Archive by Author

Blindness, dreams and death

1 Jun

I found Captain Cat from Dylan Thomas’s Under Milk Wood particularly interesting because he is the audience’s relatable character due to the fact that like the listener he is blind. He like the listener constructs the world of Milk Wood through sound and descriptions acting as a guide (blind guiding the blind). By listening to both the action of the village around us as well as his descriptions we are able to move through space in an interesting way. For example page 42-48 when Willy Nilly is delivering the mail, Captain Cat guides us through the mailman’s route creating a kind of map in the listener’s mind’s eye.

“First Voice: Captain Cat hears Willy Nilly’s feet on the distant cobbles.

Captain Cat: One, two, three, four, five… That’s Mrs Rose Cottage. What’s to-day? To-day she gets the letter from her sister in Gorslas…” (45)

            This is but one example of the many in this scene where footstep are then followed by Captain Cat’s descriptions (or perhaps a better word is narration) of who, what and where which helps the listener not only understand what is happening but also where it is happening. Captain Cat acts a lot like the disembodied First Voice and Second Voice. Like these narrative voices that are located outside of the village realm Captain Cat is also a kind of outsider.  He has no family, he is blind, he appears to live alone, he is an integrated but still separate component of the community. And for the listeners he is narrator and also one that helps map out and orient oneself to this unseen world.

            Also linked with darkness, night, dreaming and blindness is the otherworld of the dead which this radio play braids in with the reality of the living and the world of dreams to create a whole. Captain Cat seemed to have the strongest link to the dead or at least has greatest number of  visiting ghosts which come to him through his dreams and memories. In the very beginning he is visited by all his drowned crewmates from the past. They recount to the captain their demise and also ask about the present, about their loved ones.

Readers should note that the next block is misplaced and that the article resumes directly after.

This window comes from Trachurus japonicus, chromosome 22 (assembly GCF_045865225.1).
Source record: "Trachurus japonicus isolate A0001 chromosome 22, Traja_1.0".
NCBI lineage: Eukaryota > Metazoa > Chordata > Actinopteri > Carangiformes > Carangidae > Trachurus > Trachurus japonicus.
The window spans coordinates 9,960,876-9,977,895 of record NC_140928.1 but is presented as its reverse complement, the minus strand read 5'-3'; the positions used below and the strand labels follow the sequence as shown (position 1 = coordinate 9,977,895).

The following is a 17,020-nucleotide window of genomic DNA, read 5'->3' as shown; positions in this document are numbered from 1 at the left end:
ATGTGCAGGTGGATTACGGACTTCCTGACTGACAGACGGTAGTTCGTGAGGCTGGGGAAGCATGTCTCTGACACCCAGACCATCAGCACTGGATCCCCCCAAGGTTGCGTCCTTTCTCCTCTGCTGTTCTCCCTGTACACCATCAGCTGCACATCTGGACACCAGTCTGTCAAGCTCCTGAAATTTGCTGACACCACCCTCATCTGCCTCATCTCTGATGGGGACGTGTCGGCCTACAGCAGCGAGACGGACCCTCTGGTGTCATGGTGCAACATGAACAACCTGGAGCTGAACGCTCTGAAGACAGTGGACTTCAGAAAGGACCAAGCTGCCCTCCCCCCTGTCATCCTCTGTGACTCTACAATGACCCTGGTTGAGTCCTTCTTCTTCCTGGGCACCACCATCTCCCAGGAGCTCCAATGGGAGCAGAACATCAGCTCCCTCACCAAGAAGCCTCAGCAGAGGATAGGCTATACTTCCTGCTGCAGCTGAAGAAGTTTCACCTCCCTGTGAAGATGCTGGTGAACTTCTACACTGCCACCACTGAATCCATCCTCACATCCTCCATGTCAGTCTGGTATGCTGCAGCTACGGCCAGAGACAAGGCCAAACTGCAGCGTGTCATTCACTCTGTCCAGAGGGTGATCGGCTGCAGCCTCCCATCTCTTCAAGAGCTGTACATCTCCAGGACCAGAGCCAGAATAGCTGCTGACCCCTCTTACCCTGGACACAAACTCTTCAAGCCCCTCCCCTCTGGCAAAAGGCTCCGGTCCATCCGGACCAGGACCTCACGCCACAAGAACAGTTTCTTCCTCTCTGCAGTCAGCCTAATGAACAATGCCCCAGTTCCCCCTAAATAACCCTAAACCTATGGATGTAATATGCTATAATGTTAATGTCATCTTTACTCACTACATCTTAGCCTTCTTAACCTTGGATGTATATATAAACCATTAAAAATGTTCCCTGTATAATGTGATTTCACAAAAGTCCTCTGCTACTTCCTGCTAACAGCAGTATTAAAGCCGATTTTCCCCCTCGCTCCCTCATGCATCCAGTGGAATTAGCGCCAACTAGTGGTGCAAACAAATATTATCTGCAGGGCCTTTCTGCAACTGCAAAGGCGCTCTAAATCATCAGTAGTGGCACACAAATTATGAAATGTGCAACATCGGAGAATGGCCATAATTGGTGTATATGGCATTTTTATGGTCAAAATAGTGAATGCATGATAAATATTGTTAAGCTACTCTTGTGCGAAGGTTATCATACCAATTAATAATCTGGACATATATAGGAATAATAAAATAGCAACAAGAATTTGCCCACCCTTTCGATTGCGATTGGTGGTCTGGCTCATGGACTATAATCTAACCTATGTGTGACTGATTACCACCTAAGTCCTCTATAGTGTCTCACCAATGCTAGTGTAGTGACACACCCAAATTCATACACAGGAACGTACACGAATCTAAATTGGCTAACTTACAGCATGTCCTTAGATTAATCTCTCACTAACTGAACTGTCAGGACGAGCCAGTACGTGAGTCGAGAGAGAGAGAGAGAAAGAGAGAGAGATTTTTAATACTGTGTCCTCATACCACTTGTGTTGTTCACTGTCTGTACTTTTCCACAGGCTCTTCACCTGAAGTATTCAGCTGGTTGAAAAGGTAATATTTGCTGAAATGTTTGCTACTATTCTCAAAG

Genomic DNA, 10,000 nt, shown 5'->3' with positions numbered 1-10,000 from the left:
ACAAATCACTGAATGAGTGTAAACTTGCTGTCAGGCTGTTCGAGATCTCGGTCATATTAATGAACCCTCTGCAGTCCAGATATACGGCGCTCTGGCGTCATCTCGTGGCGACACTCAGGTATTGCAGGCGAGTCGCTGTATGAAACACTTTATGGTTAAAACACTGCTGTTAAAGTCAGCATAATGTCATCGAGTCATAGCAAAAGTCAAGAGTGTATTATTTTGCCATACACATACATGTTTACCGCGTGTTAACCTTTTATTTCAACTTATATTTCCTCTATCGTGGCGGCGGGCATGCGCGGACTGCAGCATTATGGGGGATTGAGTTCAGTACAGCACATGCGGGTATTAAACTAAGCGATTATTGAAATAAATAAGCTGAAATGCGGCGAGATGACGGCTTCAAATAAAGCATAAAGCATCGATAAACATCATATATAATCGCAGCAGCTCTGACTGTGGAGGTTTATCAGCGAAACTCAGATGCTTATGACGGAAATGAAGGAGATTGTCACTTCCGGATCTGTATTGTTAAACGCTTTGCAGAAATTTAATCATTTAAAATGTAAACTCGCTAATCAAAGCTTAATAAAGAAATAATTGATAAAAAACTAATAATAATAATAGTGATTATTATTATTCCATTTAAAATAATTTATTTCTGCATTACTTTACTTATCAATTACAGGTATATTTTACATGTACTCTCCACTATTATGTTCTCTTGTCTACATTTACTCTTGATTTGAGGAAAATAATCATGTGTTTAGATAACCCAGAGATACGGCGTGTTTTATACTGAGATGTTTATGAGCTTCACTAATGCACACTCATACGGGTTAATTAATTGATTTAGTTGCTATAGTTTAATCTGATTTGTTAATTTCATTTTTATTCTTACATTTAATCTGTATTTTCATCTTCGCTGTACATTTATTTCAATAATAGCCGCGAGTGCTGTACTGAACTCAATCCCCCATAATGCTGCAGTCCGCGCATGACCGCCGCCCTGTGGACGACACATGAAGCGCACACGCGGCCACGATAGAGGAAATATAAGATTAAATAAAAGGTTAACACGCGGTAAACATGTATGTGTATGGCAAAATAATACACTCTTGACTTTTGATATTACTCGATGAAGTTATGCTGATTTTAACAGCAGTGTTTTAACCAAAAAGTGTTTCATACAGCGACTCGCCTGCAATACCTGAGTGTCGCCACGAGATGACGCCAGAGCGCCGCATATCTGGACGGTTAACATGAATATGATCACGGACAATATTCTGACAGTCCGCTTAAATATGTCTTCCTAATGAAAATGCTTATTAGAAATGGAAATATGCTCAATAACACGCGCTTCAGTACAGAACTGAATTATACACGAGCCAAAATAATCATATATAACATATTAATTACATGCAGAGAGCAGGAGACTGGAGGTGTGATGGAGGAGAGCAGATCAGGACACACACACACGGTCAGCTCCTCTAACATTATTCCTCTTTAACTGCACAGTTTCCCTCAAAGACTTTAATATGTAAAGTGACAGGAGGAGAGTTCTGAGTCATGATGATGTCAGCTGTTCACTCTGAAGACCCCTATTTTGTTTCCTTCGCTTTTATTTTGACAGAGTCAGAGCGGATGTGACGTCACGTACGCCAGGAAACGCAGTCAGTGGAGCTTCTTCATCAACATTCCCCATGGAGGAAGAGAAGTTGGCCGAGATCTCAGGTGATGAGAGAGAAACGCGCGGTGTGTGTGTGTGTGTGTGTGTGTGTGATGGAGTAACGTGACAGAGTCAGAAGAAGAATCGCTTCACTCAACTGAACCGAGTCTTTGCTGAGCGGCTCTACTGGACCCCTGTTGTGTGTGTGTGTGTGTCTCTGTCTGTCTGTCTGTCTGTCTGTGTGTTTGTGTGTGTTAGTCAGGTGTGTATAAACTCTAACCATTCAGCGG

“Fifth Drown: And who brings coconuts and shawls and parrots to my Gwen now?

First Drowned: How’s it above?

Second Drowned: Is there rum and lavabread?

Third Drown: Bosoms and robins?” (5)

They are painful reminders of the past and how time moves ever onward but at the same time they are present in the dreams, alive in a way and interacting with their lost future. In this way Under Milk Wood plays with time, blending the past and present. It plays with the idea of death and dreams as a kind of death, a way to transport to that quiet dead world and interact with lost companions. I thought the interaction between Captain Cat and Rosie Probert was particularly interesting because it highlights this plays interest in death, ghosts and memory. The interaction is bittersweet, recalling the lovers past but also reminding the Captain that he is all alone and Rosie, who is long dead, is forgetting that she ever existed.

The play is obsessed with memory, we get most our information about our characters lives and histories through memories and dreams of others. Dreams are like memories that allow people from the past, alive and dead, to interact with the dreamer.  The listener is granted access through these dream states to the histories of these individuals. All of these memories must be spoken and described to us by someone because, of course, this is a radio play which is supposed to be heard and not seen. As a result these surreal dream and memory accounts create a story that you must follow with your mind’s eye.


Vampires and economics

27 Apr